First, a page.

Survey finds dads defy stereotypes about black fatherhood
Defying enduring stereotypes about black fatherhood, a federal survey of American parents shows that by most measures, black fathers who live with their children are just as involved as other dads who live with their kids — or more so.
For instance, among fathers who lived with young children, 70% of black dads said they bathed, diapered or dressed those kids every day, compared with 60% of white fathers and 45% of Latino fathers, according to a report released Friday by the National Center for Health Statistics.
Nearly 35% of black fathers who lived with their young children said they read to them daily, compared with 30% of white dads and 22% of Latino dads. The report was based on a federal survey that included more than 3,900 fathers between 2006 and 2010 — a trove of data seen as the gold standard for studying fatherhood in the United States. In many cases, the differences between black fathers and those of other races were not statistically significant, researchers said.
The findings echo earlier studies that counter simple stereotypes characterizing black fathers as missing in action. When it comes to fathers who live with their kids, “blacks look a lot like everyone else,” said Gretchen Livingston, a senior researcher at the Pew Research Center who has previously studied the topic. And in light of the negative stereotypes about black fathers, “that is a story in itself.”
In Watts, Bryan August-Jones battles the stereotype daily. Every weekday, he wakes his three sons before sunrise, gets them dressed, then ferries them to the baby sitter and to school. On weekends, he takes them bicycling or to Red Lobster, which his youngest son — “a little fancy guy” — prefers over McDonald’s.
His Latina mother-in-law and her family think black men cannot be good fathers, but “I prove them wrong all the time,” August-Jones said.
Worry about black fathers has been tied to a persistent fact: Black dads are especially likely to live apart from one or more of their children — and fathers of all races tend to be less involved in the day-to-day lives of their kids when they live elsewhere.
Yet the report also revealed that among American fathers living apart from their children, black dads were at least as involved as other dads not living with their kids, or more so, according to most measures. Among fathers living apart from older children, more than half of black fathers said that several times a week or more, they talked to their kids about their day — a higher percentage than among white or Latino dads living separately from older children, the report showed.
In Bellflower, Jason Franklin phones his young daughters daily during the week. The girls stay with him on weekends. Franklin remembers that when his own parents parted, his father sometimes skipped visits “out of spite.” He vowed not to do the same thing to his children when he and their mother split up.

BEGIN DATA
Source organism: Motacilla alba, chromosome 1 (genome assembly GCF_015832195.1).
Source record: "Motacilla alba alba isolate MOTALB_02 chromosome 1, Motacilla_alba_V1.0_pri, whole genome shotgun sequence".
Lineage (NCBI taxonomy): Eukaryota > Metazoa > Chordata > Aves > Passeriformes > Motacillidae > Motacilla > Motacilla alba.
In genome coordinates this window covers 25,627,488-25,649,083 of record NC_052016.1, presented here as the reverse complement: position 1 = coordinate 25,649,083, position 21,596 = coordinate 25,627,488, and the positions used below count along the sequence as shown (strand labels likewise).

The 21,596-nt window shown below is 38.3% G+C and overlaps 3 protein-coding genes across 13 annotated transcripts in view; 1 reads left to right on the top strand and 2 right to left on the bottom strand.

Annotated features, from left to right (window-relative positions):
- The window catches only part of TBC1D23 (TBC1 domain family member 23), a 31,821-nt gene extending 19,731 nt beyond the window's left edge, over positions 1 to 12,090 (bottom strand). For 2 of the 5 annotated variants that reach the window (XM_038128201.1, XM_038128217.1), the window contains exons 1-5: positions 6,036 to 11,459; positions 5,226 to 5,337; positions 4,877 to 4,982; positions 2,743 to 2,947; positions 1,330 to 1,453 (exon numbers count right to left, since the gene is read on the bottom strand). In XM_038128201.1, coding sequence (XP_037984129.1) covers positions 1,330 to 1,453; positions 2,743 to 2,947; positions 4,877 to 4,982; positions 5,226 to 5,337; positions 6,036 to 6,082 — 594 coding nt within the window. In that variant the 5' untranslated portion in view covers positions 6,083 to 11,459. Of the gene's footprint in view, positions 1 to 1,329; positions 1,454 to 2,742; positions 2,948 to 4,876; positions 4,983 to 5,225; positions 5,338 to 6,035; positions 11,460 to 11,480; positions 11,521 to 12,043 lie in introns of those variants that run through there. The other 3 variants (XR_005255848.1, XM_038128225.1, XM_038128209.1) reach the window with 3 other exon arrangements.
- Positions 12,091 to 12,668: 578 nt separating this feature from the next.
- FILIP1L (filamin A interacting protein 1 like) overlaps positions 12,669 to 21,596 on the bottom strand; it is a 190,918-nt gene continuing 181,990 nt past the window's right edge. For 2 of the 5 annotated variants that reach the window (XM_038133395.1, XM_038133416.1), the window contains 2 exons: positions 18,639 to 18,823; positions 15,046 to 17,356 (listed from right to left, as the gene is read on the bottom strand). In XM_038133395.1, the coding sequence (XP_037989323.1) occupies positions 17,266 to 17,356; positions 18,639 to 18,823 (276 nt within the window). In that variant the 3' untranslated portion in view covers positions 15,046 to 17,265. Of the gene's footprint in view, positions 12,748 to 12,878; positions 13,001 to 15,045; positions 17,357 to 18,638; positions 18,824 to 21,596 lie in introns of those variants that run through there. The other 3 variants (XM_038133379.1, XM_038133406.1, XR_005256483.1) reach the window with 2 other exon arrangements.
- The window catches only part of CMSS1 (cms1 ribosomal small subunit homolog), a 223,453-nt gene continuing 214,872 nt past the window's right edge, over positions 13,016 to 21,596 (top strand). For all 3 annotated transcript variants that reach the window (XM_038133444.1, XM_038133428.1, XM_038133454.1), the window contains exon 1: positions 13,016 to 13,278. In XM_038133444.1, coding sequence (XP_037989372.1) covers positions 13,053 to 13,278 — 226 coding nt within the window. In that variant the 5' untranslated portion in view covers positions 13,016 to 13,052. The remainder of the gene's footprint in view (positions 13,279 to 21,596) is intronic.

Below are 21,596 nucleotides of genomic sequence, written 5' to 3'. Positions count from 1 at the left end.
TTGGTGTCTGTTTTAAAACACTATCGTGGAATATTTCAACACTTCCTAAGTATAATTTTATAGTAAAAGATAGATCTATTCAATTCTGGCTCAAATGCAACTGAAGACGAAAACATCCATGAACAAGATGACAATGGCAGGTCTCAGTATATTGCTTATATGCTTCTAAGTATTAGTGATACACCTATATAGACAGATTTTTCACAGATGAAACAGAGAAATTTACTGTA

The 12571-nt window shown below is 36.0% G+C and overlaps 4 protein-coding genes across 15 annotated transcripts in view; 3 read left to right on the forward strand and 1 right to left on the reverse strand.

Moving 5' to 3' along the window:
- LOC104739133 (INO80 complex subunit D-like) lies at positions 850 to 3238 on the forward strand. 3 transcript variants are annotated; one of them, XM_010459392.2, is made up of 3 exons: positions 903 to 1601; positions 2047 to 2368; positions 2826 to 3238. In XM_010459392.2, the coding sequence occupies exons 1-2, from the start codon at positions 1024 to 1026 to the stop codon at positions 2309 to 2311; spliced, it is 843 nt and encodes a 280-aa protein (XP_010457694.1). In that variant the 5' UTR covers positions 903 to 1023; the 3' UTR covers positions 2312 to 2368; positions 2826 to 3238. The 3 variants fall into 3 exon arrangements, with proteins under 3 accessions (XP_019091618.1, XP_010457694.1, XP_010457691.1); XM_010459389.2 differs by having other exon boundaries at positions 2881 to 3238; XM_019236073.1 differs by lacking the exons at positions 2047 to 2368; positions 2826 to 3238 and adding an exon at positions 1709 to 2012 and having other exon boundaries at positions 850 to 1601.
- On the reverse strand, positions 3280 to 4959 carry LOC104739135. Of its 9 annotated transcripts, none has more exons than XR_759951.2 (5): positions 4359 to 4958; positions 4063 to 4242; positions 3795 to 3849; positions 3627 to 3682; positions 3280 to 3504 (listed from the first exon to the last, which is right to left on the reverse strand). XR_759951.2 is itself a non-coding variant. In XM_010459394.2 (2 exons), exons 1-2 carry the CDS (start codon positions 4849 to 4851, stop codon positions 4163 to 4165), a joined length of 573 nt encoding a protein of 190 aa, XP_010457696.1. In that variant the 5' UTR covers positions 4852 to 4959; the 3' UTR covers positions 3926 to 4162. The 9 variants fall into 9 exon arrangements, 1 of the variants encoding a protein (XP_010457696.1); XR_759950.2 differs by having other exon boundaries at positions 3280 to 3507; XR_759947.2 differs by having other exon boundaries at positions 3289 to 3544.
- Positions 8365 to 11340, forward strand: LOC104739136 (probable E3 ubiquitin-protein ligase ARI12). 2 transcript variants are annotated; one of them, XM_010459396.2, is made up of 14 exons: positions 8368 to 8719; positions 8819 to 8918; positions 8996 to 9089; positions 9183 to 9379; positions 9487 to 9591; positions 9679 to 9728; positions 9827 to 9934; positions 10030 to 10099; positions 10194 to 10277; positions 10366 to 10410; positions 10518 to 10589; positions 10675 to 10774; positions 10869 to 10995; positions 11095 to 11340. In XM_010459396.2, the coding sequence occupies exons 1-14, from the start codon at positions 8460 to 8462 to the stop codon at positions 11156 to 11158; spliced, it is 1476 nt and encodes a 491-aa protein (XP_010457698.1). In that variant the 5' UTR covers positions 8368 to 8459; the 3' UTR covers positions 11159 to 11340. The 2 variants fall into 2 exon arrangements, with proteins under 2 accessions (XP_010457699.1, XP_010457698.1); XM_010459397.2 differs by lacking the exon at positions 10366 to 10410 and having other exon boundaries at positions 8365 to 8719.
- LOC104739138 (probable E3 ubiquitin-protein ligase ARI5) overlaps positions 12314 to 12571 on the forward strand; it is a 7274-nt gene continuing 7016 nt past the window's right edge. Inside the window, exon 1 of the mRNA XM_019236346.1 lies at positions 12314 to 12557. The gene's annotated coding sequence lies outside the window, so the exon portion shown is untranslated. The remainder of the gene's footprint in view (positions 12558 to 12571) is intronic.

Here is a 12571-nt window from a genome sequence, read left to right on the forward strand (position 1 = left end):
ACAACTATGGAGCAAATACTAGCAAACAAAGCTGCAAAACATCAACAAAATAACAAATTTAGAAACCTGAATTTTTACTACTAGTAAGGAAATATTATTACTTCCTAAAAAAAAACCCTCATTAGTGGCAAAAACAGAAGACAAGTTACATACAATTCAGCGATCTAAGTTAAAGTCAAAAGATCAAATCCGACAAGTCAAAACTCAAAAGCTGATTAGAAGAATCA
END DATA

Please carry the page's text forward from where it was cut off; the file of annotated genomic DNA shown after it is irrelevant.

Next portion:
“Even if I don’t see them every day, my role as a father doesn’t change,” Franklin said.
Nearly half of black fathers living apart from their young children said they played with them at least several times a week, 42% said they fed or ate with them that frequently, and 41% said they bathed, diapered or helped dress them as often — rates on par with or higher than those of other men living apart from their kids.
“People think they don’t care, but we know they do,” said Joseph Jones, president of the Center for Urban Families, a Baltimore advocacy group that works with African American fathers. “We see how dads are fighting against the odds to be engaged in the lives of their children.”
The report leaves it unclear if black fathers, on the whole, are more involved than other dads. Although the survey showed that black fathers not living at home are as involved with their children as fathers of other races in similar situations, the higher percentage of black dads absent from the home could drag down the average involvement for all black fathers, other researchers pointed out.
Earlier research has shown that after parents break up, fathers become less involved as time passes. Mothers may curb the time they allow an ex to spend with their children. Fathers sometimes struggle to stay as involved if they form another family.
However, Laura Tach and fellow researchers also found that black fathers were more likely than white or Latino dads to stay close to their children after having more kids with a new partner. Because it isn’t as rare for black fathers to live away from the home, their communities might have stronger expectations that fathers will stay involved outside the “package deal” of a wife and kids, explained Tach, a professor of policy analysis at Cornell University.
“Some men think when they lose a marriage, they lose the relationship with the kids,” said Marquette University sociology professor Roberta L. Coles. “For black men that doesn’t seem to be as true.”
Osborne Lopez, a black man with Belizean roots, said there was never any question he would stay connected to his kids after his divorce.
Almost every weekday, Lopez picks up his son and daughter from school and catches up with them over dinner or a snack. On weekends, they stay over and bond over his scrambled eggs or homemade chili, see the latest Disney movie or head to the beach. Years ago, he decided to leave the Air Force to avoid missing “those pivotal moments” in their young lives.
As a black father, “I don’t want to be part of the stereotype,” he said.
The perils of parenting through a pandemic
What’s going on with school? What do kids need? Get 8 to 3, a newsletter dedicated to the questions that keep California families up at night.
You may occasionally receive promotional content from the Los Angeles Times.